A man accidentally shot a woman in the stomach with a 30-inch arrow when he fired it at a fence and it went through to the property next door, police said Thursday.

Eric Collins, 27, was arrested Thursday on charges of assault, reckless endangerment and criminal possession of a weapon in the baffling incident last week in the tranquil Bronx neighborhood of Riverdale, said Paul Browne, the New York Police Department's deputy commissioner for public information.

Collins wasn't aiming at anyone, and Sunday's shooting was believed to be accidental, Browne said.

The arrow hit Denise Delgado-Brown, a traffic court officer in suburban Yonkers, as she dropped off fellow parishioners after church. She later said she thought a baseball slammed into her.

She was hospitalized but has since been released.

Collins was moving boxes from his old home in Yonkers to his grandparents' former apartment in Riverdale, where he planned to live, Browne said.

Police believe Collins had about a half-dozen arrows and shot one into the white fence, a relatively short distance. It went through the fence and ricocheted up, hitting Delgado-Brown as she escorted people to the nursing home next door, police said.

Emergency crews initially believed the arrow had come down from above.

Collins, a plumber, was being held at the 50th Precinct stationhouse in the Bronx. No one immediately returned messages left at possible phone numbers for him in Riverdale and Yonkers, and police didn't know his lawyer's name.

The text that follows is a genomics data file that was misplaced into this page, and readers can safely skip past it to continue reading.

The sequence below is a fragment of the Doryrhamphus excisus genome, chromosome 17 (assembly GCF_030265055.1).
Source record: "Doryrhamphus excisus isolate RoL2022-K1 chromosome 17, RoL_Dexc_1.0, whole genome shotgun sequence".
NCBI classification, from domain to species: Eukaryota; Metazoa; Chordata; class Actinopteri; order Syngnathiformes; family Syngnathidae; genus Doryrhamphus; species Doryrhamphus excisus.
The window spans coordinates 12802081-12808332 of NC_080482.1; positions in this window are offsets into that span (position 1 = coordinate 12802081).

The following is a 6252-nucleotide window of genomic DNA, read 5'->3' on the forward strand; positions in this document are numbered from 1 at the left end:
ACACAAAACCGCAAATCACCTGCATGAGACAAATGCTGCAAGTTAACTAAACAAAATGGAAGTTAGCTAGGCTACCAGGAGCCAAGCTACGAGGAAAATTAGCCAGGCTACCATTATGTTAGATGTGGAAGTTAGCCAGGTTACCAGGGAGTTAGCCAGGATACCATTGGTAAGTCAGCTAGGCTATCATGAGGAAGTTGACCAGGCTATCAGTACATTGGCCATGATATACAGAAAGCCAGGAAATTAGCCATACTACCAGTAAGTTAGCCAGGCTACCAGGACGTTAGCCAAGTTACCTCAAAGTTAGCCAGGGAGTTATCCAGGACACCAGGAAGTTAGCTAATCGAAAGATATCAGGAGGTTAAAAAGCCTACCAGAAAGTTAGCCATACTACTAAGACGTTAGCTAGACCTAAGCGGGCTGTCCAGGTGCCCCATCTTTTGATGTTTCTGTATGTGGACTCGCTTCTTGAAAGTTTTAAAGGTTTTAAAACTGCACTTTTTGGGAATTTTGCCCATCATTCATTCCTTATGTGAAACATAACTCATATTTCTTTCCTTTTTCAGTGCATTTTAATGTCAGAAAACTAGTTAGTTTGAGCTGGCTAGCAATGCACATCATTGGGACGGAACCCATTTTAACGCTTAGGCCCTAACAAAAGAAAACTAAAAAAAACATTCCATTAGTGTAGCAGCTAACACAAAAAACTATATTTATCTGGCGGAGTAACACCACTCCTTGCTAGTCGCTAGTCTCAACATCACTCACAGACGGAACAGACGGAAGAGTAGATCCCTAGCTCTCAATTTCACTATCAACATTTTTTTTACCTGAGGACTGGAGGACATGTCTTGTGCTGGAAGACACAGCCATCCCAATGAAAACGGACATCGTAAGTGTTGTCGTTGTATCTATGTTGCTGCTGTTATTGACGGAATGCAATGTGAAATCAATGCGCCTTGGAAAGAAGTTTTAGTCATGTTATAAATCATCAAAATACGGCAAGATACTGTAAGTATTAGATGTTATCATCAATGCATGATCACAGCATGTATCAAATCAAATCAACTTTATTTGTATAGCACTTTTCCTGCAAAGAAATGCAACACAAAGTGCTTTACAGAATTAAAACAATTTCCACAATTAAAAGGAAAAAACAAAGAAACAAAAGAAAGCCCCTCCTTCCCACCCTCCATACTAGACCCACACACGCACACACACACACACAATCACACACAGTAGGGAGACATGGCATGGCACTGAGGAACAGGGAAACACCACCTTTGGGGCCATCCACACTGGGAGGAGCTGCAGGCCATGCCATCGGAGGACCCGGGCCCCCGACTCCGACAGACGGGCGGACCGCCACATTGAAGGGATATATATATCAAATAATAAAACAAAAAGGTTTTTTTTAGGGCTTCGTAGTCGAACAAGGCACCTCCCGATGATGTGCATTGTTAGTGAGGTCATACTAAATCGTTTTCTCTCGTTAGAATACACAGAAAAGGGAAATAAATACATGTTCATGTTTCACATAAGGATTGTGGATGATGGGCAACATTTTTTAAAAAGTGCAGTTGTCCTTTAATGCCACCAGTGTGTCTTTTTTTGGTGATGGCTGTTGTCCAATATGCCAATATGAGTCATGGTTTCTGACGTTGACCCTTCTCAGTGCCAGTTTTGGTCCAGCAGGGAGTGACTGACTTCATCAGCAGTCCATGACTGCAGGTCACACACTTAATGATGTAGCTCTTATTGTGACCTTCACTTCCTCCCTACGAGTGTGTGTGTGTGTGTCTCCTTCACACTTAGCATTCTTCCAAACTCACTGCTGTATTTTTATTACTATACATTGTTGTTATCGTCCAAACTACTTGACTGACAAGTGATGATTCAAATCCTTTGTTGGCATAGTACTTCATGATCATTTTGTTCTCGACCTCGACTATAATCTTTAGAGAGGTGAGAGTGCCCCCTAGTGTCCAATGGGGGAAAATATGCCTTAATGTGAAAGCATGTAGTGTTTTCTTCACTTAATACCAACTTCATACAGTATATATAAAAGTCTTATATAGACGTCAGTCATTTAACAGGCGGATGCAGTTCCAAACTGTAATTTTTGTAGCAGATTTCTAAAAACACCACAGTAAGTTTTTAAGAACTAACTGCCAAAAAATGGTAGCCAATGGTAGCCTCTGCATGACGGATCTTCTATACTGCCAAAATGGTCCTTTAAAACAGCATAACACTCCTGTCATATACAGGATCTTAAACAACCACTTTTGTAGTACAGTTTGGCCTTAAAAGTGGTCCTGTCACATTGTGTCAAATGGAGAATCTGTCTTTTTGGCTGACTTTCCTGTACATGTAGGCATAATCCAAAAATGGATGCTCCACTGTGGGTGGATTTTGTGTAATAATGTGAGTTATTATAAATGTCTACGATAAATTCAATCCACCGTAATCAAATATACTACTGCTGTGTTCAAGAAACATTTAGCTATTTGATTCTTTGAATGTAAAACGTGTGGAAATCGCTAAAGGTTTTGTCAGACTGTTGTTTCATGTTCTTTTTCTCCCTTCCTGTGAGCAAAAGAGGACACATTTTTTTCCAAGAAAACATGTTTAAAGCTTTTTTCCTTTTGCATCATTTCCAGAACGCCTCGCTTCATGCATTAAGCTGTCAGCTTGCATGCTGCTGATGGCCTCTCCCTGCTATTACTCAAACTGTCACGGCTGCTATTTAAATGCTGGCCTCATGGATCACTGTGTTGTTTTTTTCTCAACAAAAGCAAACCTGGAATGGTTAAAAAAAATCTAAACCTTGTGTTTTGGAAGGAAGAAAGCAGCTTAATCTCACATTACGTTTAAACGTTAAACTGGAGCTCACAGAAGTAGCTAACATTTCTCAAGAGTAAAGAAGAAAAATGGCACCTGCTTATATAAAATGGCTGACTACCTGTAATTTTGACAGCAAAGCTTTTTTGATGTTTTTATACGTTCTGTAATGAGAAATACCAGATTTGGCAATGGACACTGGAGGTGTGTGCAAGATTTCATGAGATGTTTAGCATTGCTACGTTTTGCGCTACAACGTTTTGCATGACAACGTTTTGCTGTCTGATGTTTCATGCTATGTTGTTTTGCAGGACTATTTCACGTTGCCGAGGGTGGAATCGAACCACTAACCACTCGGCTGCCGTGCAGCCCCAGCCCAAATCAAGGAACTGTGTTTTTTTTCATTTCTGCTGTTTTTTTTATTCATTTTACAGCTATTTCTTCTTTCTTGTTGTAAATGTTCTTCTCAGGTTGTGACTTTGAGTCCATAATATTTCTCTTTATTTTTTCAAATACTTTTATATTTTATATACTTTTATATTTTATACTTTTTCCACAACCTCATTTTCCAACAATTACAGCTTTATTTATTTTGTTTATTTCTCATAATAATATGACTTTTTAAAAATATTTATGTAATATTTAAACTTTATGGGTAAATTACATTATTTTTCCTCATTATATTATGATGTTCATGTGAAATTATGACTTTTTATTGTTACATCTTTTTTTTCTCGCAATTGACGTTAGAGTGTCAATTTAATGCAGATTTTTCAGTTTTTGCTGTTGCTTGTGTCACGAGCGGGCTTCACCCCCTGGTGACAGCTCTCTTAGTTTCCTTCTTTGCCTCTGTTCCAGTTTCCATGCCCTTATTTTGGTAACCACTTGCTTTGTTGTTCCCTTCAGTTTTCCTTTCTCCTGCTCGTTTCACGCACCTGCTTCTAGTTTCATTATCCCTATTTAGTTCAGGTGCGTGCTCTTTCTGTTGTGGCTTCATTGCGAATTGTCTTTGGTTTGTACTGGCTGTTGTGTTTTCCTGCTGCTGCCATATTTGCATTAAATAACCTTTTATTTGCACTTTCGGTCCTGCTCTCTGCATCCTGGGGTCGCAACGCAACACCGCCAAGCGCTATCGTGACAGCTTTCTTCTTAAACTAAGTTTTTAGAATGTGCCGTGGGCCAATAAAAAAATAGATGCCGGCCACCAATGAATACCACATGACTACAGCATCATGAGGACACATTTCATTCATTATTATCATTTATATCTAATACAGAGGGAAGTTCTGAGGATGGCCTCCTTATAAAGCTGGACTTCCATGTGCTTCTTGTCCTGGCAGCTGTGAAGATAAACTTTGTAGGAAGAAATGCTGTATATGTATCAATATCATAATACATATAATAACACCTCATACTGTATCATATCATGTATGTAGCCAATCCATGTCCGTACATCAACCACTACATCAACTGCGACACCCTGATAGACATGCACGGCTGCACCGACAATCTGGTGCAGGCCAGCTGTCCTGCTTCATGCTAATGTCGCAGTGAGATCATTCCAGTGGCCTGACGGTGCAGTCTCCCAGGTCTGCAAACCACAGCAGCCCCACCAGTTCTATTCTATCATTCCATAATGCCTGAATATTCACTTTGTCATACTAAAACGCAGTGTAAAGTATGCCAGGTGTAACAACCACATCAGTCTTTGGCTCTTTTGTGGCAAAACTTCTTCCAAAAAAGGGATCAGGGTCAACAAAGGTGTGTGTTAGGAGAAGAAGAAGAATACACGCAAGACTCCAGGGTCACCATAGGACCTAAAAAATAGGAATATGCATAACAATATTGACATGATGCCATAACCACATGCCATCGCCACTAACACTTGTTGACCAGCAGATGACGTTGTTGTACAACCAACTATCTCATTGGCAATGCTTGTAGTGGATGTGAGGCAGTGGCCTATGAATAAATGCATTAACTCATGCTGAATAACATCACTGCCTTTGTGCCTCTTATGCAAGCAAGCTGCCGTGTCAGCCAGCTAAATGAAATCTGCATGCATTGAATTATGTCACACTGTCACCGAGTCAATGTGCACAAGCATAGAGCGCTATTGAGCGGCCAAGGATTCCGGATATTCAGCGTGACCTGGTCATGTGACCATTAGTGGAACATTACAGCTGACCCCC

Collins was questioned by investigators shortly after the incident, and denied having anything to do with it, police said.

Investigators canvassing the area around 4 p.m. Thursday came across Collins on the street while he was walking two or three dachshunds. He appeared nervous when they inquired about the incident, and he agreed to accompany officers to the station, Browne said.

Collins apparently realized his involvement after reading media reports about the curious shooting, police said.

Police said the carbon aluminum arrow, black with yellow feathers, was a type used for target practice and capable of traveling more than 300 yards.

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